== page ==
BEIRUT: Most people cannot afford to get too creative with the decoration of their sports cars – not least because most people can’t afford a sports car at all. Be that as it may, the idea of using luxury vehicles as an artist’s canvas is not new.
As far back as 1975 race car driver Hervé Poulain commissioned U.S. artist Alexander Calder to transform a BMW into a work of art, marking the beginning of the “BMW Art Car” project, which has been ongoing ever since.
To date 17 artists, including David Hockney, Andy Warhol and, most recently, Jeff Koons have been selected by a panel of international judges for the honor of transforming a BMW into a work of art.
This year in Lebanon cars are again providing a catalyst for art. As part of the launch of its Porsche Arts for Society initiative – aptly titled “PArtS” – Porsche Centre Lebanon has taken 16 bonnets from its Porsche 911 series and donated them to well-known local artists and designers to use as media for their work.
The result is “Hoods for Heritage,” a selection of 16 works currently on show at the Villa Audi in Ashrafieh. The pieces will be auctioned off at a gala dinner next month, with the proceeds going to support the labors of the Lebanese National Heritage Foundation.
The artists and designers chosen to participate in the project are all well-established names on the local scene, from a variety of disciplines. Their number includes painter Ayman Baalbaki, designer Nada Debs, photographer Roger Moukarzel, architect Youssef Haidar and multimedia artist Zeina El Khalil.
Most of the artists have chosen to retain the hood’s distinctive shape – a triangle with a rounded tip and two curved fins, somewhat reminiscent of a manta ray.
Baalbaki, for example, has oriented the hood with the points facing down. Below the hood hangs a neon sign, a recurring feature of the artist’s work, whose text reads, “Burn It.” The slogan is redolent of the smoking start of a suburban drag race but here it seems to refer to the subject of Baalbaki’s painting – an expressionist rendering of an enormous rubber tire using strokes of black, white and red.
Other works evince less sociopolitical grounding, tending to be more decorative, with maximum visual impact in mind.
Gregory Gatserelia, the designer behind Karantina’s SMO Gallery, has remained true to his design background, transforming his bonnet into something both functional and visually striking. The black hood has been polished to such a high sheen that it has become a dark mirror, mounted in an enormous gold rococo frame.
The contrast between the smooth, ultra modern hood and the baroque framing is over the top, but undeniably eye-catching. Gatserelia’s piece is reminiscent of American artist Fred Wilson’s work with mirrors – in particular his “Iago’s Mirror” from 2009, in which the artist used black murano glass to create a baroque mirror intended to raise questions about racism.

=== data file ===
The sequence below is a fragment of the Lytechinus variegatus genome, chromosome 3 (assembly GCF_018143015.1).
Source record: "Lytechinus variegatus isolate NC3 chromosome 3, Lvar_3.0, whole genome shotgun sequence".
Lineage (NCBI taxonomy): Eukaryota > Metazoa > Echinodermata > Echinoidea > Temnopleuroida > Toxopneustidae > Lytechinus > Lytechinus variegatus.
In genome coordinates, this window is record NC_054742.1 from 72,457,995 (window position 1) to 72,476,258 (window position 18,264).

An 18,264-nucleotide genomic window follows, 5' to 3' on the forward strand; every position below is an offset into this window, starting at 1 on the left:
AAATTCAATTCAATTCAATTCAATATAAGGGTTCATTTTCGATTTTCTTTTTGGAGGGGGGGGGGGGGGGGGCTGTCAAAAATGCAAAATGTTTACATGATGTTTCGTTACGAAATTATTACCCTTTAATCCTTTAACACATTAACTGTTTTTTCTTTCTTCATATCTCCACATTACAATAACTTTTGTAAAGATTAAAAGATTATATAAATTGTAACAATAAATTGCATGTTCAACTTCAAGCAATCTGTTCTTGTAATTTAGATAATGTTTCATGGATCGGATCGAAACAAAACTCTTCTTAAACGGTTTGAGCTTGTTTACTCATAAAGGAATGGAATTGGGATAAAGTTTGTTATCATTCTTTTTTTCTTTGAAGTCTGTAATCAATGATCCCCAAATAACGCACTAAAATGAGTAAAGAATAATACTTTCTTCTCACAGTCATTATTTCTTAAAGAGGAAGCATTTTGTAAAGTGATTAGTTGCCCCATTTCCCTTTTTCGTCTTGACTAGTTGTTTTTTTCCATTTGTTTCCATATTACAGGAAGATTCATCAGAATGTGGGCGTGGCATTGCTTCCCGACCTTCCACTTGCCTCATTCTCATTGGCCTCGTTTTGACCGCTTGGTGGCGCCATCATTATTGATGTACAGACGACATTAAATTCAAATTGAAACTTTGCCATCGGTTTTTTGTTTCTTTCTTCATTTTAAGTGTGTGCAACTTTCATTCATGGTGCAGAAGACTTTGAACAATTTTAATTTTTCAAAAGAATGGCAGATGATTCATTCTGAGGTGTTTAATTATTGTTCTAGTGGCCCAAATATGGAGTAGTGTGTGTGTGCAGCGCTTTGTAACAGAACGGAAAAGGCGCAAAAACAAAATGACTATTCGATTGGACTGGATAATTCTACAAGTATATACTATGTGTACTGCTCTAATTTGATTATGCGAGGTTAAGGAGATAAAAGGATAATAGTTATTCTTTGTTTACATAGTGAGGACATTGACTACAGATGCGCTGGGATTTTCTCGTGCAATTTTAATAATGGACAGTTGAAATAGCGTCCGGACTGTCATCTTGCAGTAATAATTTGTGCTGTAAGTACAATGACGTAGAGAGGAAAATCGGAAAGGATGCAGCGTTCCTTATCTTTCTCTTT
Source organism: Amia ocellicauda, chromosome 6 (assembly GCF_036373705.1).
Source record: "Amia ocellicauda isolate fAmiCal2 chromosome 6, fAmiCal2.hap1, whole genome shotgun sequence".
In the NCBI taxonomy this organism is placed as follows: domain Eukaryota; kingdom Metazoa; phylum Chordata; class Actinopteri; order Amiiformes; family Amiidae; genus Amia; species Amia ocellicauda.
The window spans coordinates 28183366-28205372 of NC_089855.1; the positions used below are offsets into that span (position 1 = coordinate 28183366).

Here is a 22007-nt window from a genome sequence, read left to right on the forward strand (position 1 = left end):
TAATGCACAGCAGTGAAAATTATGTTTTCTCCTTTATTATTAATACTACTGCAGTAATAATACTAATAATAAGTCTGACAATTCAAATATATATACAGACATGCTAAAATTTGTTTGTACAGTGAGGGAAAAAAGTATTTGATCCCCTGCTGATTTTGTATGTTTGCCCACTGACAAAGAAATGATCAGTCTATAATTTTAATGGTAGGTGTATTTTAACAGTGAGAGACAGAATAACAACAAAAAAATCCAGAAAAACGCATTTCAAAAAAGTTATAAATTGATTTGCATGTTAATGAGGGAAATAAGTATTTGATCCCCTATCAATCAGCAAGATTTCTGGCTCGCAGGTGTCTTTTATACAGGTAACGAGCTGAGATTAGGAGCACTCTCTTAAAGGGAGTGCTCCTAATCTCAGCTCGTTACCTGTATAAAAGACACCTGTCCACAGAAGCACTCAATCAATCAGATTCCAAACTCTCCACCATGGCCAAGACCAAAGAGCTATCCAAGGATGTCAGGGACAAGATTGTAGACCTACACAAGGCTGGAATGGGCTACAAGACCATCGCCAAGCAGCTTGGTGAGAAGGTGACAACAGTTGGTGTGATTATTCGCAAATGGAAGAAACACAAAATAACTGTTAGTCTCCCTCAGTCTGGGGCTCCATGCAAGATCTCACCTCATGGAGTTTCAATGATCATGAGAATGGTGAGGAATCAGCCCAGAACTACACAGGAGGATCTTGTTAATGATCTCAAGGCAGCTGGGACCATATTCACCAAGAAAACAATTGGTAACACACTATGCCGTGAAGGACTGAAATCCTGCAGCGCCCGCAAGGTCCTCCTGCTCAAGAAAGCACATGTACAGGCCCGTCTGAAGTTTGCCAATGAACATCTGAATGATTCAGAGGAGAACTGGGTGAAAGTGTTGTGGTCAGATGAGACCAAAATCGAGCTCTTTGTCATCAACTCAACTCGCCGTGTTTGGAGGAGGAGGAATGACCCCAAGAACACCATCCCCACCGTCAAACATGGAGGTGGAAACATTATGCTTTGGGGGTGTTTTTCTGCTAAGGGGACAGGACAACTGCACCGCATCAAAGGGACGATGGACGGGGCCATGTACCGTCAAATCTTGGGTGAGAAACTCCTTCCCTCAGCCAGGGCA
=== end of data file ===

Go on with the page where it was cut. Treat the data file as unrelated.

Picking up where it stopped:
Rather than transforming the metal into a functional item, designer Nada Debs has, by contrast, gone the artistic route. Beautifully etched in subtle shades of brown and bronze, her piece takes traditional Islamic geometric designs and elongates them, so that what begins as a circular pattern at the hood’s curved bottom is extended into a mesh of delicately crisscrossing lines as it approaches the fins at the top.
Roger Moukarzel’s piece is less subtle, but also very striking – a mosaic of small photographs which together form the image of a beautiful woman, face twisted into a snarl. Moukarzel has perfectly tailored his mosaic to fit the distinctive shape of the hood. The woman’s open mouth and perfect pearly teeth are complemented by the curve of the bottom of the medium. Her dark eyes, narrowed to slits in rage, each rest just below the bonnet’s pointed tips, a suggestion of horns that accentuates her devilish look.
One work that stands out from the other, more straightforward approaches to using the Porsche parts as media is that of designer Karim Chaya. He has chosen to all but erase the brand recognition, melting the metal down into a single slightly pockmarked bar.
Only the Porsche emblem, which has been re-affixed to the transmuted material, provides a clue as to its origins. Shaped like a gold ingot, the metal has been polished to a silvery sheen. Yet small holes, resembling wormholes in a plank of wood, dot its surface, subverting this appearance of perfection.
Not all the works on show are quite so interesting.
Joe Kesrouani’s pixilated view of a woman’s curvaceous rear end, arched back and thrusting breasts might not look out of place on the hood of Hugh Hefner’s private Porsche, but it’s not particularly original in artistic terms. Likewise designer Karen Chekerdjian’s effort – a plain green hood topped with childlike embroidered autumn leaves – fails to capture the imagination.
On the whole “Hoods for Heritage” is an interesting exhibition. And the effects of brand saturation may be offset by the promise that the coming sales will help the National Heritage Foundation’s efforts to preserve some of Lebanon’s historic sites.
“Hoods for Heritage” will be on show at Villa Audi in Ashrafieh until Sept. 4. For more information please call 01-975-911 or visit http://www.facebook.com/HoodsForHeritage.